My worries proved to be entirely without cause: Here, the author merely uses our general knowledge of people and events to construct a narrative that deals with other and more philosophical concerns. I felt, as I drew nearer to the end of the book, that I could classify it as philosophical realistic fantasy without being guilty of excessive hair-splitting – indeed, I suspect that the author is consciously working with this virtually threefold paradox. The big questions (and some of the small ones) are undeniably philosophical, existential; the narrative and presentation of places and events are perfectly realistic; and yet, at the same time, the actions and aims of the characters effectively enter the realm of fantasy.
One of the two main characters, the author Almar Logi, says at one point that “the tale of how the Devil comes to Iceland and profits by sacrificing the soul of an old man and then plans to sacrifice his own child to win God’s affection was a description of Iceland 2007 as he perceived it. It was not fantasy – it was realism, as would later become clear” – end of quote. This is also a sizeable nutshell into which to put the book we are reading and reading about, and in light of how the story ends, the irony is cold as nails.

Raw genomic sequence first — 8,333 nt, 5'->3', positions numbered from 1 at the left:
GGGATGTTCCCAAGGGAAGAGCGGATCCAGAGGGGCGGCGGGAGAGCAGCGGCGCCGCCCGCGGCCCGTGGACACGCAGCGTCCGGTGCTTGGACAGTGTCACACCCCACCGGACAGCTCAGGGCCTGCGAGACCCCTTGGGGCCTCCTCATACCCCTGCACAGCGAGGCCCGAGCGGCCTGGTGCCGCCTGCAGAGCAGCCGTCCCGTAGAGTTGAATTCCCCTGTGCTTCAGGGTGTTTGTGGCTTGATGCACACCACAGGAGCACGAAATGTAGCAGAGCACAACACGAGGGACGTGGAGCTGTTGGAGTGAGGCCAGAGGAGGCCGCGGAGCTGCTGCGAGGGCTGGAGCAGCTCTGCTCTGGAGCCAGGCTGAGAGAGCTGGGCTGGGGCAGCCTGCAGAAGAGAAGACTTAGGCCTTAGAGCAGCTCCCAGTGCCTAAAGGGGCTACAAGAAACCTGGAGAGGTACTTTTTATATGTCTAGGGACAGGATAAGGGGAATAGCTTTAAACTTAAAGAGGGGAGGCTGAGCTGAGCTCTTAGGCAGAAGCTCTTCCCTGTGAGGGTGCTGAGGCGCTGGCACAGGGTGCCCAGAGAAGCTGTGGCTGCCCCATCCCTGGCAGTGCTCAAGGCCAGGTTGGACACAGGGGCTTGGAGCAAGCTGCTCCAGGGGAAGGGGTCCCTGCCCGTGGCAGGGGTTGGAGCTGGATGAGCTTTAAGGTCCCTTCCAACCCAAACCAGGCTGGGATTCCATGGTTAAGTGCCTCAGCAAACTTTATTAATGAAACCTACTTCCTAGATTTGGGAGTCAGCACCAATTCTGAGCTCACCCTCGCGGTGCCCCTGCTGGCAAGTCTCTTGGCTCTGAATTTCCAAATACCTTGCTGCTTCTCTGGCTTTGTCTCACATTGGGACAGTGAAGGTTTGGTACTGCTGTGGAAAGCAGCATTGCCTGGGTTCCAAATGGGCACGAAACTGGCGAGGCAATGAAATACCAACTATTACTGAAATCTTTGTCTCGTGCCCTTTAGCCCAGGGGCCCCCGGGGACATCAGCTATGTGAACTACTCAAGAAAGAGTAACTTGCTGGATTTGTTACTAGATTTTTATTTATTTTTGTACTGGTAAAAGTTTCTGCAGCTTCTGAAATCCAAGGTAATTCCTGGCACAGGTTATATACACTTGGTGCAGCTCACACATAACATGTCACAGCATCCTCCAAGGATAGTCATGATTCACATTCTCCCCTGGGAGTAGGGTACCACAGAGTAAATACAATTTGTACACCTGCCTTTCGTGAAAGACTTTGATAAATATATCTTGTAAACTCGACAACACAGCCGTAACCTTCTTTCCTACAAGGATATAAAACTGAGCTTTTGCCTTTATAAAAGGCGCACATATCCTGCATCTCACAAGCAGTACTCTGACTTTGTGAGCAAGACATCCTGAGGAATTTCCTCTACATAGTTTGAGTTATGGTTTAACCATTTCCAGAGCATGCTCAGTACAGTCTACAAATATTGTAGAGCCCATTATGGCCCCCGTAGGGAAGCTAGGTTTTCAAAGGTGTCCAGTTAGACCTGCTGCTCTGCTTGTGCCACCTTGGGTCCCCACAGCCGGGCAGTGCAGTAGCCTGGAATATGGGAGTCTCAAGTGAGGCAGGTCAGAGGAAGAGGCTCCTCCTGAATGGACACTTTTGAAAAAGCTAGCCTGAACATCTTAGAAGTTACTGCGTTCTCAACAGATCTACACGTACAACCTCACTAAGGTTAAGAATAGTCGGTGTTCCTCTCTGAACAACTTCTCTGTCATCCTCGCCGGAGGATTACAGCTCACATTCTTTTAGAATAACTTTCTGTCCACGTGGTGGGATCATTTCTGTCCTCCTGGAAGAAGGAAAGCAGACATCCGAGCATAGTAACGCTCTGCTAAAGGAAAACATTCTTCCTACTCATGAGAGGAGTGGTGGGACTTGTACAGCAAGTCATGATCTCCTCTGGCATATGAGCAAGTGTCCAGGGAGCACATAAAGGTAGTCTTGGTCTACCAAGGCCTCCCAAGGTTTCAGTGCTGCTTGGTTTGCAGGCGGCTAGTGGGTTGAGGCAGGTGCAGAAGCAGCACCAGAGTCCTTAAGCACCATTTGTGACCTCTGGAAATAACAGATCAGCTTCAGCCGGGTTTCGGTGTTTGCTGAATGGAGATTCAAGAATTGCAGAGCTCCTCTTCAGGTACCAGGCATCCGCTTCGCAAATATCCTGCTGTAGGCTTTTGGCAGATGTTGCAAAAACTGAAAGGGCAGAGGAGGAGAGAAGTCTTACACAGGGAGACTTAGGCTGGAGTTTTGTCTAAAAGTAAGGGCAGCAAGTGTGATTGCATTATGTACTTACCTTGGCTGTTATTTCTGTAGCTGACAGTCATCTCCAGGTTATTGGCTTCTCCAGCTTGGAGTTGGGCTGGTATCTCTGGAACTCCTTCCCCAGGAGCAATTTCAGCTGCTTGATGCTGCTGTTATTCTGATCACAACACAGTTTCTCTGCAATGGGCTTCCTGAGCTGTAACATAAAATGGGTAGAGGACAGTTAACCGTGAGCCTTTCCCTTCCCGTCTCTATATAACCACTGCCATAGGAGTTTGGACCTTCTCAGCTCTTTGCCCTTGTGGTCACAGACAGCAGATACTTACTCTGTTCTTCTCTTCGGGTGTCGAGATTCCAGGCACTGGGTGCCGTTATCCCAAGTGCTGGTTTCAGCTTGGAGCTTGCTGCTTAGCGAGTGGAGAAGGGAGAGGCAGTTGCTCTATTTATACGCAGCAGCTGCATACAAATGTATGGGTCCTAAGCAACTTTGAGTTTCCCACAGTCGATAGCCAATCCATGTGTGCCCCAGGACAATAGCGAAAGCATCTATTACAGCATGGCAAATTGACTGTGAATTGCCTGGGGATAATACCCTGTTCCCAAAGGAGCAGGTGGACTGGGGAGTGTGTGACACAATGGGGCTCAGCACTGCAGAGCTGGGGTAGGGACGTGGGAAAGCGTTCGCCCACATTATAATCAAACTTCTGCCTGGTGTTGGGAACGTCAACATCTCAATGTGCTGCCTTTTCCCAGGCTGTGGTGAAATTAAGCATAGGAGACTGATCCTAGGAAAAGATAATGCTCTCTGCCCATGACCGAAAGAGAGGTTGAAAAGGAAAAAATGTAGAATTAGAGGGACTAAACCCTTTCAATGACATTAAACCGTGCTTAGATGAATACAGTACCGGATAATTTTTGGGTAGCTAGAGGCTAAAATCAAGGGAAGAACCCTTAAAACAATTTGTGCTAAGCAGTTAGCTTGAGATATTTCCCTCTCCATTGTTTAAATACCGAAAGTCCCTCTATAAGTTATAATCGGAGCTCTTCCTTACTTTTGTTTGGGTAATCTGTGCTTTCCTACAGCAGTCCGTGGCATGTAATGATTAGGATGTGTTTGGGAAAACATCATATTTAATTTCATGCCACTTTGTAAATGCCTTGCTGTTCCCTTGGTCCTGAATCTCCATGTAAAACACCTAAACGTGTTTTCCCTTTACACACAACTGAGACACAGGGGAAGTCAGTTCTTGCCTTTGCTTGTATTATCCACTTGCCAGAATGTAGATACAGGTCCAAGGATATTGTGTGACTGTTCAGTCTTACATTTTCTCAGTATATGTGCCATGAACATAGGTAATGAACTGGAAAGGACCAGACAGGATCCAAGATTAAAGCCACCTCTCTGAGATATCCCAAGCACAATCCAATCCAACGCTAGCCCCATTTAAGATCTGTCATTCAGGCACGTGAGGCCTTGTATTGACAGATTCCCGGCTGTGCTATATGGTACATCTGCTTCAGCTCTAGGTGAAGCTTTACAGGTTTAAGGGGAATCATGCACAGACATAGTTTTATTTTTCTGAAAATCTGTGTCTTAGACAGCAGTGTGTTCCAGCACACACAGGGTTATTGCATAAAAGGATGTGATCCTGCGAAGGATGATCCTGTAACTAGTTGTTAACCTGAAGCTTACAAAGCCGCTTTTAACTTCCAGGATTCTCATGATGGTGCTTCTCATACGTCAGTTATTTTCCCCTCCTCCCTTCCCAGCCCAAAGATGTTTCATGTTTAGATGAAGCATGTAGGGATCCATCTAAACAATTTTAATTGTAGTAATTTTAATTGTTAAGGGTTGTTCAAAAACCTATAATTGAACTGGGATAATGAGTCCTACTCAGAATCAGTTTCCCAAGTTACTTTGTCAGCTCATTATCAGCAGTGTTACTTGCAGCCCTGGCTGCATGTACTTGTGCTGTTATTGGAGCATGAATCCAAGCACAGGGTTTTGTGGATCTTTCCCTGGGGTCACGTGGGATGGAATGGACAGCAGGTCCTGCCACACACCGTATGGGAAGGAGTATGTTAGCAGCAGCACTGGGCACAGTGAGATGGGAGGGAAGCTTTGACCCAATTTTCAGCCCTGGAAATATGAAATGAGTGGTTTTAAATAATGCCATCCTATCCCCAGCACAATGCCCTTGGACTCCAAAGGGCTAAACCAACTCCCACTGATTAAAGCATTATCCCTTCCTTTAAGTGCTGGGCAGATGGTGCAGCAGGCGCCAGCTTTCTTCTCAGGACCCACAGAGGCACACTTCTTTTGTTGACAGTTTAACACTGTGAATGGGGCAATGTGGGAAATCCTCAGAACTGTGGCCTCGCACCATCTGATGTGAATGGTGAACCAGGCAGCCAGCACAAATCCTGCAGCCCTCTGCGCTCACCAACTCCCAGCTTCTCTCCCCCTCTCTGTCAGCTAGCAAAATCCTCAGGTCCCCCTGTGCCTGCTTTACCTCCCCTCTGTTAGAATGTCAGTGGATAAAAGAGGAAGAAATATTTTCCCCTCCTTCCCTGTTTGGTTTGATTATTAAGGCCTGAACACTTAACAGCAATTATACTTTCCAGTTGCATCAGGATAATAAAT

The author weaves multiple literary threads into his well-crafted tapestry, the most obvious of which is perhaps the doppelgänger motif. One of two lookalikes is the disgraced entrepreneur, Starkaður Leví, a character whose name alone brings to mind both Einar Ben’s ‘omnipresent soul’ and Jewish history. The other is the poet Almar Logi. The two men share a common destiny, involving a bid by the former to buy the reputation of the latter.
In effect, what Starkaður buys is Almar Logi’s life, for which life he sacrifices his own worthless existence. This is ultimately one of the greatest ironies of the book and at the same time the answer to the question of whether it is possible to buy a reputation. No, a man’s reputation will forever be tied to his person and his name. He can only keep his reputation if he has it in the first place. Once lost, it can never be regained unless it can be proved that this was a case of wrongful dismissal.